“Those company-backed and government-backed organizations are already the ones with the most resources, and now they’re taking more resources from the platform,” Xin said. She half-jokingly describes the charity event as “chicken ribs,” for being “tasteless when eaten but a pity to throw away,” as the center has so few ways of getting exposure.
Less visibility means lower chances of receiving money for organizations already struggling under a 2016 law that has made it harder for nonprofits in China — both foreign and domestic — to receive international funding.
Some charity workers including Xin from the Beijing LGBT Center blame Tencent for not doing enough to promote smaller nonprofits. The tech company could upgrade its donation algorithm, for example, to “make the system more balanced,” she said.
A representative from Tencent Charity Foundation told Sixth Tone that the system has in fact been optimized to assuage some of the concerns raised by small, grassroots organizations. “The time period for matching donations is much longer than last year,” the representative said.
A screenshot from a livestreamed performance on 99 Charity Day, 2020. From Tencent Charity Foundation
Wang Zhenyao, director of the China Philanthropy Research Institute, suggested Tencent could instead set up a “compensation system” targeting smaller, marginalized nonprofits. He added that a cap on donations to government-backed organizations could prove beneficial for other groups with more limited resources.
“For sure, we need to remind the government-backed organizations to abide by the rules of the game to avoid abuses of power,” Wang said in an interview, referring to how some enterprises donate to themselves through proxies just to receive matching amounts. “Tencent could set up corresponding rules to restrict such behavior,” he said.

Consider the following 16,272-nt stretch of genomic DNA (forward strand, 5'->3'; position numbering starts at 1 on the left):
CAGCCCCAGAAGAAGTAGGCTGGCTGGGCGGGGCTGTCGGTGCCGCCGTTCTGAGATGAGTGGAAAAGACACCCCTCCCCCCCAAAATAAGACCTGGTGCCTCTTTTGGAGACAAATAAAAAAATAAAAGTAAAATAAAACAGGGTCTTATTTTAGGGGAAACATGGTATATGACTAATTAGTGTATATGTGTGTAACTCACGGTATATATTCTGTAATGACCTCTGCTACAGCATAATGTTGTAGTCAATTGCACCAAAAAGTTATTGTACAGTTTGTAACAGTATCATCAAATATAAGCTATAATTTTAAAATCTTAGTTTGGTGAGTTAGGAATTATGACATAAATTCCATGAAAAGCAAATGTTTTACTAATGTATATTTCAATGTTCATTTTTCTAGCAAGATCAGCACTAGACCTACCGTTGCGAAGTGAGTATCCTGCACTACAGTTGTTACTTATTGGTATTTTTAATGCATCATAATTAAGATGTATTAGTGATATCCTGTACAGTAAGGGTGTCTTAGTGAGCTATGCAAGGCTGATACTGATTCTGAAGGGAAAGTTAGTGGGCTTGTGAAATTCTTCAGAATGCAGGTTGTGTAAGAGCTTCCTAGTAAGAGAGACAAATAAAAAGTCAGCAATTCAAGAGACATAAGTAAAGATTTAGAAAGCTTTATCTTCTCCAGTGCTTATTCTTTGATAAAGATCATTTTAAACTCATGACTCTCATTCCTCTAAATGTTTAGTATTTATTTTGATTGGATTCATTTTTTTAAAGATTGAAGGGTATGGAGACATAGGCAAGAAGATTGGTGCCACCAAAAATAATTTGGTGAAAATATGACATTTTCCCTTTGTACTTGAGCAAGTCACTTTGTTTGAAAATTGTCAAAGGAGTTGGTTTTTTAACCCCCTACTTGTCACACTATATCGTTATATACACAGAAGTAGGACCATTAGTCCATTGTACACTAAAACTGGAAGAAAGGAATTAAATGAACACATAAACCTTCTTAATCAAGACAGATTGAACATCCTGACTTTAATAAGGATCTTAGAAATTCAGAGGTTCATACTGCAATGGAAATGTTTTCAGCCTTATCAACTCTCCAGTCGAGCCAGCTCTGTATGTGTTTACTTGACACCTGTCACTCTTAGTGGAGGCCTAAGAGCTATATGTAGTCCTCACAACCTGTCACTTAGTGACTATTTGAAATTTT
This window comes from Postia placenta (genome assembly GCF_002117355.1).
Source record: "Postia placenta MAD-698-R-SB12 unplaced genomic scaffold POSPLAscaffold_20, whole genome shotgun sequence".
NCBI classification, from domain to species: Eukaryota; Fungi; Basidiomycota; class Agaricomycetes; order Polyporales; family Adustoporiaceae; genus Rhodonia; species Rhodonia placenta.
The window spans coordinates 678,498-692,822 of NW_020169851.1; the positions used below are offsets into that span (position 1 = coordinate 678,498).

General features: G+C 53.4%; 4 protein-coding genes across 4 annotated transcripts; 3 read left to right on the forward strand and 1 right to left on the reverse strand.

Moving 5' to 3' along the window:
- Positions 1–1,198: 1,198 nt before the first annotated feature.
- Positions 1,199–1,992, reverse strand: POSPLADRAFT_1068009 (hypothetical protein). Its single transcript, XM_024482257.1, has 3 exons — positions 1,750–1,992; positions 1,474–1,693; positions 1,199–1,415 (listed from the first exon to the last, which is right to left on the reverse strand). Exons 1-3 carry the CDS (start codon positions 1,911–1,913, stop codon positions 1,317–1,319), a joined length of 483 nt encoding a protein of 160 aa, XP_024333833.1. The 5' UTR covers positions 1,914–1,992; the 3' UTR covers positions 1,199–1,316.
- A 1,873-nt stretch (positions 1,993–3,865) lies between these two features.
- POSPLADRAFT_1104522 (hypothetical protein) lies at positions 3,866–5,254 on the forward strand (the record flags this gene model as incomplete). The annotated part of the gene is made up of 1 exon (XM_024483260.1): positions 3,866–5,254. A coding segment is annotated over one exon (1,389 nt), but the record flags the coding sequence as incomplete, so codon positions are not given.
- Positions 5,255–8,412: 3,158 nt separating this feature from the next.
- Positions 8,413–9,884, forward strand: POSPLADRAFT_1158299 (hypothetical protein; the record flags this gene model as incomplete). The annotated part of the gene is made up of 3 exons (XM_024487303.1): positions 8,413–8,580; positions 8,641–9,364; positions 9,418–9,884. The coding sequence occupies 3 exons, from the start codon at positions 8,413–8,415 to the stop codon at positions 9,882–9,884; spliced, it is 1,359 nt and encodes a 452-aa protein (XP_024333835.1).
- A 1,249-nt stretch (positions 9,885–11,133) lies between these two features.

This year, Tencent introduced a daily cap of 200 yuan for all individual donors to encourage more people to donate. Charity workers say this will also prevent certain organizations from benefitting more than others that are also deserving.
Industry insiders say 99 Charity Day is more than just a fundraising event: It’s an opportunity to raise awareness about their work, connect to people, and — most importantly — show the world they exist.
“They can take this chance to brand and get exposure for their campaign,” Niu Xiao, who oversees 99 Charity Day fundraising at Adream Foundation, a nonprofit focused on education inequality, told Sixth Tone. “I think the grassroots organizations shouldn’t think of this as the only opportunity to raise funds.”
Some smaller nonprofits are already thinking outside the three-day box.
Beijing Enable Sister Center, which helps women with disabilities, uses the Tencent charity event to not only raise much-needed funds, but also gain visibility. The nonprofit reached its goal of raising 100,000 yuan during this year’s fundraising, including over 30,000 yuan in matched donations from Tencent.
“Some grassroots nonprofits still didn’t want to miss this chance, regardless of the disproportionate take for small organizations,” Sun Yan, director of Beijing Enable Sister Center, told Sixth Tone. “Compared with big foundations, our donation goals were small to begin with. For us, reaching our goal is enough.”
Editor: Bibek Bhandari.
(Header image: E+/People Visual)